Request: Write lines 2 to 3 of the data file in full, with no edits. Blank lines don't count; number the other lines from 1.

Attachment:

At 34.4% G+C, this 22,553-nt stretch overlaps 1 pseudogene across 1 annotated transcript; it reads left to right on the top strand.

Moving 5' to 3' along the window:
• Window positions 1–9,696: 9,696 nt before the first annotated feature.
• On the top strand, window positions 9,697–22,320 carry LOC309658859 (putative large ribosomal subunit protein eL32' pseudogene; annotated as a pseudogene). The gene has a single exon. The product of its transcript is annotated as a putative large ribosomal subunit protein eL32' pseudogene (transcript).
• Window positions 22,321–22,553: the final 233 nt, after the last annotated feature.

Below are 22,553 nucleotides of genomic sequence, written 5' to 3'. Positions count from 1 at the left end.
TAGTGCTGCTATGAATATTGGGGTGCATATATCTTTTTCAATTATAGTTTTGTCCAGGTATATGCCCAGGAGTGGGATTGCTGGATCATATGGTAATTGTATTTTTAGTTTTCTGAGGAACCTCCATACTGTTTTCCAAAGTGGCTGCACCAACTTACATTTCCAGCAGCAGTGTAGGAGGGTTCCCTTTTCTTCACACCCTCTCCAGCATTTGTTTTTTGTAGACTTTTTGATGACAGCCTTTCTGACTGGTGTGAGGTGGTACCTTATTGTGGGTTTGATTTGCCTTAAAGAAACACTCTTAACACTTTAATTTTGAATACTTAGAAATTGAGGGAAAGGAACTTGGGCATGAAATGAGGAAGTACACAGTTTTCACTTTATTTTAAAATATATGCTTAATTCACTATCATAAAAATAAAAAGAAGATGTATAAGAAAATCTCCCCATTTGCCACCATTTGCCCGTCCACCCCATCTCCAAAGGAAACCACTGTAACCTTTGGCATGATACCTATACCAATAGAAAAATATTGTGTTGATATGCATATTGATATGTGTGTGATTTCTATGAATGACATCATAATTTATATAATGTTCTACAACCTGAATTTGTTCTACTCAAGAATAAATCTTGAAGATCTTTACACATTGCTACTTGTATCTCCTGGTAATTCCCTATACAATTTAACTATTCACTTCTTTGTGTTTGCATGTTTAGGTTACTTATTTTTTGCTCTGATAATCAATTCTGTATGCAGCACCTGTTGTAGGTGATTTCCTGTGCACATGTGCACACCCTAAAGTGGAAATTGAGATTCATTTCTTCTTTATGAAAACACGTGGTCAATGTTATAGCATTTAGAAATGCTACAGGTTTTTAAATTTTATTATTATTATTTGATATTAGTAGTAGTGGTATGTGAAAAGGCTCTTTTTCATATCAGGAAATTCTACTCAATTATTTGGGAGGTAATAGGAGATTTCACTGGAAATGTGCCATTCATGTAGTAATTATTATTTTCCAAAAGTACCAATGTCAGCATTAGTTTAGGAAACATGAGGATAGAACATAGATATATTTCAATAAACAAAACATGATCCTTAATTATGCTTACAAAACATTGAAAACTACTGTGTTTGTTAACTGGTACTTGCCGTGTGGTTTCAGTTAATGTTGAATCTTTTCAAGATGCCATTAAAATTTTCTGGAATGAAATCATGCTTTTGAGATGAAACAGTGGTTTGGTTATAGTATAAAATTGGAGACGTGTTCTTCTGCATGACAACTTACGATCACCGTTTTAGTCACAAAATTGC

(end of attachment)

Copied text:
Moving 5' to 3' along the window:
• Window positions 1–9,696: 9,696 nt before the first annotated feature.